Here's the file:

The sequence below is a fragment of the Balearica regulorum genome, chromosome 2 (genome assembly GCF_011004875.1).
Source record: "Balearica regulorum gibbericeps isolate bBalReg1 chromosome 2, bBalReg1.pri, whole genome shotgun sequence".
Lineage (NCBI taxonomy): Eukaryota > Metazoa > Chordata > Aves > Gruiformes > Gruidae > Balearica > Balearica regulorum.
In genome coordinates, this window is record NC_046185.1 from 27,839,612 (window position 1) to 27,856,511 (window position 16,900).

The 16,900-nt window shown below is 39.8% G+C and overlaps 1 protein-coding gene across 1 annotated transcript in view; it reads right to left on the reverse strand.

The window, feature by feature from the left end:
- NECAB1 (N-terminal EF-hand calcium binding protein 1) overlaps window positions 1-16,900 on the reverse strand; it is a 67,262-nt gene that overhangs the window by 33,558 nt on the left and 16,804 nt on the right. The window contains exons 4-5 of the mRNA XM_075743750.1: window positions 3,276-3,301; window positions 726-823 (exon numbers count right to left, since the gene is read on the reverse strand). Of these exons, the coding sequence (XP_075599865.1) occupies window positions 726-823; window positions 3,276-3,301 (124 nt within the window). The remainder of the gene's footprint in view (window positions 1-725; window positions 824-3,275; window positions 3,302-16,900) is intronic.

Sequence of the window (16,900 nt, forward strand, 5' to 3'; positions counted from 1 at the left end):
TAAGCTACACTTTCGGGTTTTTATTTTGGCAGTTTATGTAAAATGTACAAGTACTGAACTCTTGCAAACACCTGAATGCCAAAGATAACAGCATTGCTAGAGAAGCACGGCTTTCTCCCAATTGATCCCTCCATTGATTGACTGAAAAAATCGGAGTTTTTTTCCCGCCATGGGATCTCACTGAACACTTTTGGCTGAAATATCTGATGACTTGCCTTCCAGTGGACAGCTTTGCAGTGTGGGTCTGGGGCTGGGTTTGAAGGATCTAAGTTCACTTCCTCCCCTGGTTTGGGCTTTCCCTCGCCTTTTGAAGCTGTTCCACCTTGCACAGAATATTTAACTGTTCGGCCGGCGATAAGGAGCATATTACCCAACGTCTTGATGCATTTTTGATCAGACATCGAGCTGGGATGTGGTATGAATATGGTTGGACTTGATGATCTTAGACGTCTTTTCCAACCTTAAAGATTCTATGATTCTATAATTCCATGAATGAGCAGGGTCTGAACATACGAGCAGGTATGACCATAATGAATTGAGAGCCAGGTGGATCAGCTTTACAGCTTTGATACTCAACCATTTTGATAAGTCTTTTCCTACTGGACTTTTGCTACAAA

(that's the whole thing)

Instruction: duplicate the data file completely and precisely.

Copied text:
The sequence below is a fragment of the Balearica regulorum genome, chromosome 2 (genome assembly GCF_011004875.1).
Source record: "Balearica regulorum gibbericeps isolate bBalReg1 chromosome 2, bBalReg1.pri, whole genome shotgun sequence".
Lineage (NCBI taxonomy): Eukaryota > Metazoa > Chordata > Aves > Gruiformes > Gruidae > Balearica > Balearica regulorum.
In genome coordinates, this window is record NC_046185.1 from 27,839,612 (window position 1) to 27,856,511 (window position 16,900).

The 16,900-nt window shown below is 39.8% G+C and overlaps 1 protein-coding gene across 1 annotated transcript in view; it reads right to left on the reverse strand.

The window, feature by feature from the left end:
- NECAB1 (N-terminal EF-hand calcium binding protein 1) overlaps window positions 1-16,900 on the reverse strand; it is a 67,262-nt gene that overhangs the window by 33,558 nt on the left and 16,804 nt on the right. The window contains exons 4-5 of the mRNA XM_075743750.1: window positions 3,276-3,301; window positions 726-823 (exon numbers count right to left, since the gene is read on the reverse strand). Of these exons, the coding sequence (XP_075599865.1) occupies window positions 726-823; window positions 3,276-3,301 (124 nt within the window). The remainder of the gene's footprint in view (window positions 1-725; window positions 824-3,275; window positions 3,302-16,900) is intronic.

Sequence of the window (16,900 nt, forward strand, 5' to 3'; positions counted from 1 at the left end):
TAAGCTACACTTTCGGGTTTTTATTTTGGCAGTTTATGTAAAATGTACAAGTACTGAACTCTTGCAAACACCTGAATGCCAAAGATAACAGCATTGCTAGAGAAGCACGGCTTTCTCCCAATTGATCCCTCCATTGATTGACTGAAAAAATCGGAGTTTTTTTCCCGCCATGGGATCTCACTGAACACTTTTGGCTGAAATATCTGATGACTTGCCTTCCAGTGGACAGCTTTGCAGTGTGGGTCTGGGGCTGGGTTTGAAGGATCTAAGTTCACTTCCTCCCCTGGTTTGGGCTTTCCCTCGCCTTTTGAAGCTGTTCCACCTTGCACAGAATATTTAACTGTTCGGCCGGCGATAAGGAGCATATTACCCAACGTCTTGATGCATTTTTGATCAGACATCGAGCTGGGATGTGGTATGAATATGGTTGGACTTGATGATCTTAGACGTCTTTTCCAACCTTAAAGATTCTATGATTCTATAATTCCATGAATGAGCAGGGTCTGAACATACGAGCAGGTATGACCATAATGAATTGAGAGCCAGGTGGATCAGCTTTACAGCTTTGATACTCAACCATTTTGATAAGTCTTTTCCTACTGGACTTTTGCTACAAA